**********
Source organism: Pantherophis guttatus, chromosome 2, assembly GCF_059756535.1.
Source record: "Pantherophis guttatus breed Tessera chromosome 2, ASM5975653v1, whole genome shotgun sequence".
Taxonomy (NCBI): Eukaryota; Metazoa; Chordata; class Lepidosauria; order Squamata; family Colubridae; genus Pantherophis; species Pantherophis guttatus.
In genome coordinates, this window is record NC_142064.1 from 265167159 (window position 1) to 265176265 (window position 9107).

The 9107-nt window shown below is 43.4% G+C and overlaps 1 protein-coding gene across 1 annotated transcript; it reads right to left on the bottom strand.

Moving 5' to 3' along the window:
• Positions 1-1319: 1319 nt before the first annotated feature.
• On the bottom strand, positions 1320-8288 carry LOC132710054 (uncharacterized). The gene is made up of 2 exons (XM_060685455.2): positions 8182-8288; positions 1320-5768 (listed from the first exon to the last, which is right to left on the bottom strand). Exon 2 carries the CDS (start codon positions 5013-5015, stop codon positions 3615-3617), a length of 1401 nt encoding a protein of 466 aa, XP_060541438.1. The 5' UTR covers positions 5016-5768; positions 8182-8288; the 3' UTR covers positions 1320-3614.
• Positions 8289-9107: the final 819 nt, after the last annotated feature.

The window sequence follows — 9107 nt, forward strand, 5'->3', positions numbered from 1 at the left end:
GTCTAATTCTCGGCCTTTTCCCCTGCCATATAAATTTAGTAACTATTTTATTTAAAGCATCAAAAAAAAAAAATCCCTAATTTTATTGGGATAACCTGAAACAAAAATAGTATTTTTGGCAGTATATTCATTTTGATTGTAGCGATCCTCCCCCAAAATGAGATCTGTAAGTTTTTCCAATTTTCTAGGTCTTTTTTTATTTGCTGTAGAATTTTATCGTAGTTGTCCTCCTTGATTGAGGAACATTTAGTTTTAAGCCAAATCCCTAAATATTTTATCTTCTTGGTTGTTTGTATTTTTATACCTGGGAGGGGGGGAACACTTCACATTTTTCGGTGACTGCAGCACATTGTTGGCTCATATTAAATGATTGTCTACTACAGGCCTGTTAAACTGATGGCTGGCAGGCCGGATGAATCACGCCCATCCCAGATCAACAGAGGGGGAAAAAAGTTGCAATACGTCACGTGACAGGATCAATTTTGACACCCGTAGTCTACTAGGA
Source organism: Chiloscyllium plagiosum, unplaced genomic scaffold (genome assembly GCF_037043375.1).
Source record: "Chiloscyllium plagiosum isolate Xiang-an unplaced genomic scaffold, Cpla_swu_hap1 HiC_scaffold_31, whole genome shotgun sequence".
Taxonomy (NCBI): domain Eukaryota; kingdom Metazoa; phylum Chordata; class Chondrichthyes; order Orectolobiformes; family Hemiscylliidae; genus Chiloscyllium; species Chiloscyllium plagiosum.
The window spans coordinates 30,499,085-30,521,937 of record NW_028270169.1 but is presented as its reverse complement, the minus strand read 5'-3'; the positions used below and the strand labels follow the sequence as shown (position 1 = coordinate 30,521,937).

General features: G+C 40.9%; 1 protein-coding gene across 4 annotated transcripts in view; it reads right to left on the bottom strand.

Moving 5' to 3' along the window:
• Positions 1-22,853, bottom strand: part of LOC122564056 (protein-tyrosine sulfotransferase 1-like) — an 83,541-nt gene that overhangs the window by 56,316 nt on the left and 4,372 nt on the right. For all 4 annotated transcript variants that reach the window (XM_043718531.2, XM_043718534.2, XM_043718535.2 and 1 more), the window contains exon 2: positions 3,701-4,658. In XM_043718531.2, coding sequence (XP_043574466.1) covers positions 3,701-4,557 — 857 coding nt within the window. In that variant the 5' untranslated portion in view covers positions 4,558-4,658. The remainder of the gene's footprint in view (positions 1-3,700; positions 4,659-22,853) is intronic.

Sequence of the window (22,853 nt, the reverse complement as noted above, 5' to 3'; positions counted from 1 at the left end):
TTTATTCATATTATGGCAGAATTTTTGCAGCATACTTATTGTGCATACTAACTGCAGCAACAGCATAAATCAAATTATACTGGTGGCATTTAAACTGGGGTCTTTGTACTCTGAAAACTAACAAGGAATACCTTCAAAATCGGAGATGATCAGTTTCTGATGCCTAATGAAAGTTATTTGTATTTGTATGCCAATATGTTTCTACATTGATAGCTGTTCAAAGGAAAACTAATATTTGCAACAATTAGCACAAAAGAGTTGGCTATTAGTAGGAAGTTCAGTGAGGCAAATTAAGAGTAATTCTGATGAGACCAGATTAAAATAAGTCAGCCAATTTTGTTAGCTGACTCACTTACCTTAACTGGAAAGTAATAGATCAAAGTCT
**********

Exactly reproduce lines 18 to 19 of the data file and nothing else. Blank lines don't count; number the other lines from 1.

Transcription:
• Positions 1-22,853, bottom strand: part of LOC122564056 (protein-tyrosine sulfotransferase 1-like) — an 83,541-nt gene that overhangs the window by 56,316 nt on the left and 4,372 nt on the right. For all 4 annotated transcript variants that reach the window (XM_043718531.2, XM_043718534.2, XM_043718535.2 and 1 more), the window contains exon 2: positions 3,701-4,658. In XM_043718531.2, coding sequence (XP_043574466.1) covers positions 3,701-4,557 — 857 coding nt within the window. In that variant the 5' untranslated portion in view covers positions 4,558-4,658. The remainder of the gene's footprint in view (positions 1-3,700; positions 4,659-22,853) is intronic.

Sequence of the window (22,853 nt, the reverse complement as noted above, 5' to 3'; positions counted from 1 at the left end):